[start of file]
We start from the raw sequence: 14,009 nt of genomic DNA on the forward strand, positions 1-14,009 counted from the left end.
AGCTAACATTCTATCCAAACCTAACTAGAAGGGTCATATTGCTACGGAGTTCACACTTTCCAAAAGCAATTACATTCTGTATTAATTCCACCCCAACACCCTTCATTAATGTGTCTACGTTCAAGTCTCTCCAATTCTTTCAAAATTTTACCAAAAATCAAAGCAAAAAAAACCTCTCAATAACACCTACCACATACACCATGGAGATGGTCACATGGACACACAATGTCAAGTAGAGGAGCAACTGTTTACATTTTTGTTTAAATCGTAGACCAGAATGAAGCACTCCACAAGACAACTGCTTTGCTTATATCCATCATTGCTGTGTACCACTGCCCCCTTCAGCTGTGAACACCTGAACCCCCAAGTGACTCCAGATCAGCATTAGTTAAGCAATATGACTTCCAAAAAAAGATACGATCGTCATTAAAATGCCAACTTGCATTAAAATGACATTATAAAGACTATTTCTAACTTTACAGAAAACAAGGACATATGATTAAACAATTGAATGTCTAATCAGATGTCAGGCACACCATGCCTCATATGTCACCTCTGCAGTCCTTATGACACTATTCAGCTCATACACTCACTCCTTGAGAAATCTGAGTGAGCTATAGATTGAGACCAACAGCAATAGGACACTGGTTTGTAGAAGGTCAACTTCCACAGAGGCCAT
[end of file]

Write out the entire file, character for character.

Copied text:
We start from the raw sequence: 14,009 nt of genomic DNA on the forward strand, positions 1-14,009 counted from the left end.
AGCTAACATTCTATCCAAACCTAACTAGAAGGGTCATATTGCTACGGAGTTCACACTTTCCAAAAGCAATTACATTCTGTATTAATTCCACCCCAACACCCTTCATTAATGTGTCTACGTTCAAGTCTCTCCAATTCTTTCAAAATTTTACCAAAAATCAAAGCAAAAAAAACCTCTCAATAACACCTACCACATACACCATGGAGATGGTCACATGGACACACAATGTCAAGTAGAGGAGCAACTGTTTACATTTTTGTTTAAATCGTAGACCAGAATGAAGCACTCCACAAGACAACTGCTTTGCTTATATCCATCATTGCTGTGTACCACTGCCCCCTTCAGCTGTGAACACCTGAACCCCCAAGTGACTCCAGATCAGCATTAGTTAAGCAATATGACTTCCAAAAAAAGATACGATCGTCATTAAAATGCCAACTTGCATTAAAATGACATTATAAAGACTATTTCTAACTTTACAGAAAACAAGGACATATGATTAAACAATTGAATGTCTAATCAGATGTCAGGCACACCATGCCTCATATGTCACCTCTGCAGTCCTTATGACACTATTCAGCTCATACACTCACTCCTTGAGAAATCTGAGTGAGCTATAGATTGAGACCAACAGCAATAGGACACTGGTTTGTAGAAGGTCAACTTCCACAGAGGCCAT